When does crazy food idea always mean? When you’re Chipotle

These days, Chipotle seems a bit like the elusive teenager whose parents approve of you as long as you never let them down again. It’s lost some of its luster from an outbreak of foodborne …

These days, Chipotle seems a bit like the elusive teenager whose parents approve of you as long as you never let them down again. It’s lost some of its luster from an outbreak of foodborne illness that killed at least one person and left dozens of others ill, and its brand reputation has been damaged, and yet it keeps pushing on even though it continues to lose market share. How it does so is almost as important as how it does it, but you’d be forgiven for thinking that after all it’s been through, Chipotle must have given up on trying.

If so, it’s only a slight exaggeration to say it’s done trying. This month, Chipotle introduced something of a miracle: smoked brisket. After quietly testing the meat in Texas and Oklahoma, Chipotle now offers it in regular and sweet chili meat sauce and served alongside guacamole and salsa. Yes, smoked brisket, not chorizo, a seasoned sausage, but we’ll get to that.

Chipotle doesn’t yet offer a turkey option (when it does, it says it will build an order based on the size of your meat, because Turkey? You know what would be better: Turkey, not pork. Get it?). Though customers will have to wait a bit longer than usual for the meat to be made available, customers can start preordering it today.

But why did Chipotle take this step? The answer may surprise you. It’s an answer to none of the above. It’s also not even the most radical idea it’s run across lately. And that’s the take-away here, more for the fact that this is a notable move than for the fact that it’s significant. What is noteworthy is that Chipotle’s media team doesn’t seem to be advertising this. Instead, the company—which doesn’t have much to brag about at this point, other than its revenue is up to $1.1 billion from $900 million the previous year—is letting the option bake in. And it’s not making it available only to those who previously didn’t eat there.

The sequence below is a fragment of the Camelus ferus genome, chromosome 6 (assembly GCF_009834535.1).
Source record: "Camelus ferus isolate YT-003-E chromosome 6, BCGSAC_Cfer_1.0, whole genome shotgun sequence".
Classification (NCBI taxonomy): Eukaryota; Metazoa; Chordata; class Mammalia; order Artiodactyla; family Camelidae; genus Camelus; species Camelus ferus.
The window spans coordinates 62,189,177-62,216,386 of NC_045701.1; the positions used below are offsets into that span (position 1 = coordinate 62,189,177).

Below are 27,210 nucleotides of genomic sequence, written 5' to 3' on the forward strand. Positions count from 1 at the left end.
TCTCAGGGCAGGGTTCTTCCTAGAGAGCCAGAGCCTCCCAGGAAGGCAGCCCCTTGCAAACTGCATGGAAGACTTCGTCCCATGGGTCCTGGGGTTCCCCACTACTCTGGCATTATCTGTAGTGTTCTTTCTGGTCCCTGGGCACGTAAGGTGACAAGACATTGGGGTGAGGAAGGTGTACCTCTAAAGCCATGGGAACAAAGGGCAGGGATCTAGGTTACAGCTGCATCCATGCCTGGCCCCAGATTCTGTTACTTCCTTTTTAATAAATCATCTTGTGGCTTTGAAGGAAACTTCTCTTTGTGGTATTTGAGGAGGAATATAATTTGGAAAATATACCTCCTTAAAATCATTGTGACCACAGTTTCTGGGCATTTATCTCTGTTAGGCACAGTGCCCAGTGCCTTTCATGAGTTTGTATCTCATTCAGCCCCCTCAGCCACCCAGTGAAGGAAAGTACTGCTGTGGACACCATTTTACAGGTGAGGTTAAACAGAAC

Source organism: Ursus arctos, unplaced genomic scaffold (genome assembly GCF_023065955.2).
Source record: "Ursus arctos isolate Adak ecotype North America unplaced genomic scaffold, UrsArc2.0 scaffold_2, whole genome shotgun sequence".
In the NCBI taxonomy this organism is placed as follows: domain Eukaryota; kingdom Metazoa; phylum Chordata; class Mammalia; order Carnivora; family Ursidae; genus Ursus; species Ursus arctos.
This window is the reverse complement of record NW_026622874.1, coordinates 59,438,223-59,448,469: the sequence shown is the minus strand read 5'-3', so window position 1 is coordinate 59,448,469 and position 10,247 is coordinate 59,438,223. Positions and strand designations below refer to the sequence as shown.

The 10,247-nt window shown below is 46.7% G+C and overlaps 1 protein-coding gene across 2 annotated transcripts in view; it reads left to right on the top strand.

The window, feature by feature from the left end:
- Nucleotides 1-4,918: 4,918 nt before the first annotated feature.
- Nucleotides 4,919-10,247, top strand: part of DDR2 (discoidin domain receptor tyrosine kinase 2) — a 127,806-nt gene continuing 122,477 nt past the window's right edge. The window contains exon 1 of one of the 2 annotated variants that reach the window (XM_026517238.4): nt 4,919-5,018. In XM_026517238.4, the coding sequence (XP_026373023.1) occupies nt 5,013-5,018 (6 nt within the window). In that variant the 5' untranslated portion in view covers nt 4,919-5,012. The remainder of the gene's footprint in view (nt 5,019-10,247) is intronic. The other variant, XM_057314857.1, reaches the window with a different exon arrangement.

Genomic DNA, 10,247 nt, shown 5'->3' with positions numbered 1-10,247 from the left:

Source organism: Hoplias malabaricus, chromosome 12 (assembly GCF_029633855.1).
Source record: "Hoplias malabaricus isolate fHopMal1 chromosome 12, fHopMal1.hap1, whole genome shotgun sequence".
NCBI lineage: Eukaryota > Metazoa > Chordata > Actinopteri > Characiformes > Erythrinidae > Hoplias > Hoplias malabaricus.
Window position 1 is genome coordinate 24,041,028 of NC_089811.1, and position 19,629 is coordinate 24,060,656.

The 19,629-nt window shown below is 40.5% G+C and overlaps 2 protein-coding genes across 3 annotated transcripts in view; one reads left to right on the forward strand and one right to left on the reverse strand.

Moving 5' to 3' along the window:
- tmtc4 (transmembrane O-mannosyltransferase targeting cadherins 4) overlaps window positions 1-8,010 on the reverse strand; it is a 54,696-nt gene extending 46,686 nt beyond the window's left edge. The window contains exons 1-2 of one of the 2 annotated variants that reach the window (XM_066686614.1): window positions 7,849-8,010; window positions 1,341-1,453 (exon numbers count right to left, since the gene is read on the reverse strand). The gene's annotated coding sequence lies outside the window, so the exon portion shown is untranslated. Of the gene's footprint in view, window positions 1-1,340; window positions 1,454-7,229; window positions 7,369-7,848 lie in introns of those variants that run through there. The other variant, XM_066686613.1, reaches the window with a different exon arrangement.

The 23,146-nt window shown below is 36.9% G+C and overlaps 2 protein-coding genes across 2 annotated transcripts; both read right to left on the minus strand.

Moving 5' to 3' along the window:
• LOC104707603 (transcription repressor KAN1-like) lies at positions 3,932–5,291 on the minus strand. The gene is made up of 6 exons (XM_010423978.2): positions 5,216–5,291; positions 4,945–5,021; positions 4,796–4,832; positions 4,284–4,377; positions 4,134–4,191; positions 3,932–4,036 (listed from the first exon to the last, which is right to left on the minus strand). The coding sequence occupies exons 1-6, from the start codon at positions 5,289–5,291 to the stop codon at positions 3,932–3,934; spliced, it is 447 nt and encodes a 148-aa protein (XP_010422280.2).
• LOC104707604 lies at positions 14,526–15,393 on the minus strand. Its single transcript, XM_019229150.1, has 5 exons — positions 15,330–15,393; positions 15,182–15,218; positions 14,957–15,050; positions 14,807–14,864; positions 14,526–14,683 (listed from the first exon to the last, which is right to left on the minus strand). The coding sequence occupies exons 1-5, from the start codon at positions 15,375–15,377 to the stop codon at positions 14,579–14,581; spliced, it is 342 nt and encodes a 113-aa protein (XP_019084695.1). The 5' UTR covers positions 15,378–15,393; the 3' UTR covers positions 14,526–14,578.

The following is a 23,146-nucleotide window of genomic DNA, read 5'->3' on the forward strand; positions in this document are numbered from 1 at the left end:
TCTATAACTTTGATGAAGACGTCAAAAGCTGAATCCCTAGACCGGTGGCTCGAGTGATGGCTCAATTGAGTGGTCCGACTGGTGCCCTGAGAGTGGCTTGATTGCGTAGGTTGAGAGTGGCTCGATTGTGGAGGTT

The development is the latest in a string of moves this month by Chipotle to revamp its menu, and these moves haven’t been devoid of controversy. Few would dispute that tacos and burritos still represent a winning formula, and Chipotle’s strategy, which has long relied on its well-known simplicity, has generated remarkable success. But Chipotle has never been especially interested in serving foie gras. It’s never been particularly interested in serving organic corn. It’s never been particularly interested in serving a turkey burrito. In fact, as Choe Weisbrot noted in The New Yorker earlier this month, you won’t find it in its menu. The best part about Chipotle is that it still serves them all well—that’s what’s so great about it. And because Chipotle has also fended off countless competitors of every conceivable stripe, it’s constantly been forced to evolve. That’s been the name of its success.

But none of those moves has come without risk. The turkey burrito hasn’t gotten a lot of attention at first blush, even though it’s a country bumpkin’s dream come true, served in chicken broth and surrounded by a pot of brown rice, or a carbonara-like taste and texture, or whatever else Choe Weisbrot put in her most recent article. Chipotle is reinventing its brand, and it hasn’t treated these experiments with the same degree of care it has given the new brisket. It’s it’s almost taken for granted that it has some off-the-wall idea, and because it doesn’t seem to realize that it’s right, Chipotle risks further damaging its brand. So, this isn’t bad news, necessarily, as long as this isn’t the sign of things to come. But it certainly isn’t a welcome development for a company trying to pull itself out of its current slump.

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